Grzegorz Nawrocki, Po-hung Wang, Isseki Yu, Yuji Sugita, Michael Feig
Journal of Physical Chemistry B (2017), 121, 11072-11084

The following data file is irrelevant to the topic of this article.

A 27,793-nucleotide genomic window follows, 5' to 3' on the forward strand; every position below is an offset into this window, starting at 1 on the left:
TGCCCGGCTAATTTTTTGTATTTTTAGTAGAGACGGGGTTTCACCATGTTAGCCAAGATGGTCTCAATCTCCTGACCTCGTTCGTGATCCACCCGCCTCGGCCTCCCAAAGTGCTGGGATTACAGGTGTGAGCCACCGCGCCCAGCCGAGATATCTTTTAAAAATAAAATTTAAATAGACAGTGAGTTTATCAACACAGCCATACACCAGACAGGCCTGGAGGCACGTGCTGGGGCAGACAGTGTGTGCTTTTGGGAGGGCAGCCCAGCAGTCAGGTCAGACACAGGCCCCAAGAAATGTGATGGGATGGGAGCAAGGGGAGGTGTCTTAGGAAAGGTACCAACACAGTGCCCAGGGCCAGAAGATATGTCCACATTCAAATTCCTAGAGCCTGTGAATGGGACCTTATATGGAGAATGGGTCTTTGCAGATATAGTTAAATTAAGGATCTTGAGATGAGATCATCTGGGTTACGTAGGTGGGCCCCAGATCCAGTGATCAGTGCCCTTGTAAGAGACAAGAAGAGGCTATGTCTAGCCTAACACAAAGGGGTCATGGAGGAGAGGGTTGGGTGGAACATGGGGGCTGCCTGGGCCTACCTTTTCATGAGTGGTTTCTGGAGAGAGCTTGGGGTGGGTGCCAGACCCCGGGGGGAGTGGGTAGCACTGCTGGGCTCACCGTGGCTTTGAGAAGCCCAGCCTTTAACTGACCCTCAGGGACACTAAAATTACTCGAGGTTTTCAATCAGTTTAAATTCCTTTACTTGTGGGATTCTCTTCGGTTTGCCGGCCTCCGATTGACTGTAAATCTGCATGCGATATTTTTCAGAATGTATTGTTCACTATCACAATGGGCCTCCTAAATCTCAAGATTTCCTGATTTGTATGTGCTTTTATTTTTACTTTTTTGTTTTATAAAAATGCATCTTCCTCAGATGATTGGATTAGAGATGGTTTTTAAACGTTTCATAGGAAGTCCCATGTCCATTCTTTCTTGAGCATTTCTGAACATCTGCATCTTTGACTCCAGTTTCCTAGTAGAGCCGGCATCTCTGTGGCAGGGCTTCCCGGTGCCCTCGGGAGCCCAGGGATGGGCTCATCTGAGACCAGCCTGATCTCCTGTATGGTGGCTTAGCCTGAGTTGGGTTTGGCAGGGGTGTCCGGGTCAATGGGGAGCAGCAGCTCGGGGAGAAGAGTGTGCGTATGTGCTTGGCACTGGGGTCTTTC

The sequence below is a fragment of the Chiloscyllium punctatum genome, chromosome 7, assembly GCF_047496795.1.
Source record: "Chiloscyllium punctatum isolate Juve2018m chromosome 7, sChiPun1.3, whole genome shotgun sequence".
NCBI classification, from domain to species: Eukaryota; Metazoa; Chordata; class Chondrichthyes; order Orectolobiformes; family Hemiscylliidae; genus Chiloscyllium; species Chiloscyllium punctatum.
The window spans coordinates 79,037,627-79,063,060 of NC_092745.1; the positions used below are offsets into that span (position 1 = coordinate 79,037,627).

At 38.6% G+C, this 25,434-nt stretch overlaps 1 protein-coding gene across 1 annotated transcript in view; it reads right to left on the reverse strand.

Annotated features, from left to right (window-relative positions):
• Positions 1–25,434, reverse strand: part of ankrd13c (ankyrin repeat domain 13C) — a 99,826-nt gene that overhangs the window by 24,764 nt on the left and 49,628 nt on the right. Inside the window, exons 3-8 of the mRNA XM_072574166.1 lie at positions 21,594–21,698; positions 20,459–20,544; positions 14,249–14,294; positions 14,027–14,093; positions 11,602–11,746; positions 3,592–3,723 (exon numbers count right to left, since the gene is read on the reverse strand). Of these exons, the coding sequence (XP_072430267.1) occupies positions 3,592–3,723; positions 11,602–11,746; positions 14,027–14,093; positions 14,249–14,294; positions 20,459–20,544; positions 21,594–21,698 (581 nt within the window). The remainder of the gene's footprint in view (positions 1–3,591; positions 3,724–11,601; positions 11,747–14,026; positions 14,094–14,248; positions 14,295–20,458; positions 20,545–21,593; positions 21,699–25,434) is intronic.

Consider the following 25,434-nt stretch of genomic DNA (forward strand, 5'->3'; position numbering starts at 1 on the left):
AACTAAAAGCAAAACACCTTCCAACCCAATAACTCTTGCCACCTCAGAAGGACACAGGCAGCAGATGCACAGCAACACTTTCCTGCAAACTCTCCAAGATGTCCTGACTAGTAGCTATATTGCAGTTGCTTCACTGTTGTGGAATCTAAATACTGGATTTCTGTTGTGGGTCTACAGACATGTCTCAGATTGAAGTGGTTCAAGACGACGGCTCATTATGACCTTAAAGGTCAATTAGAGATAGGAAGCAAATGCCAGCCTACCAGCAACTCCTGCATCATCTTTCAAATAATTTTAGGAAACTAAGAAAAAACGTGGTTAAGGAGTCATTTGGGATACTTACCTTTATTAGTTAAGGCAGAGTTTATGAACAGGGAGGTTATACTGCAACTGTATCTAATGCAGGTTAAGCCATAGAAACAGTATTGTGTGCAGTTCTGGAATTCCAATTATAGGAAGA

For a long time, the effect of a crowded cellular environment on protein dynamics has been largely ignored. Recent experiments indicate that proteins diffuse more slowly in a living cell than in a diluted solution, and further studies suggest that the diffusion depends on the local surroundings. Here, detailed insight into how diffusion depends on protein-protein contacts is presented based on extensive all-atom molecular dynamics simulations of concentrated villin headpiece solutions. After force field adjustments in the form of increased protein-water interactions to reproduce experimental data, translational and rotational diffusion was analyzed in detail. Although internal protein dynamics remained largely unaltered, rotational diffusion was found to slow down more significantly than translational diffusion as the protein concentration increased. The decrease in diffusion is interpreted in terms of a transient formation of protein clusters. These clusters persist on sub-microsecond time scales and follow distributions that increasingly shift toward larger cluster size with increasing protein concentrations. Weighting diffusion coefficients estimated for different clusters extracted from the simulations with the distribution of clusters largely reproduces the overall observed diffusion rates, suggesting that transient cluster formation is a primary cause for a slow-down in diffusion upon crowding with other proteins.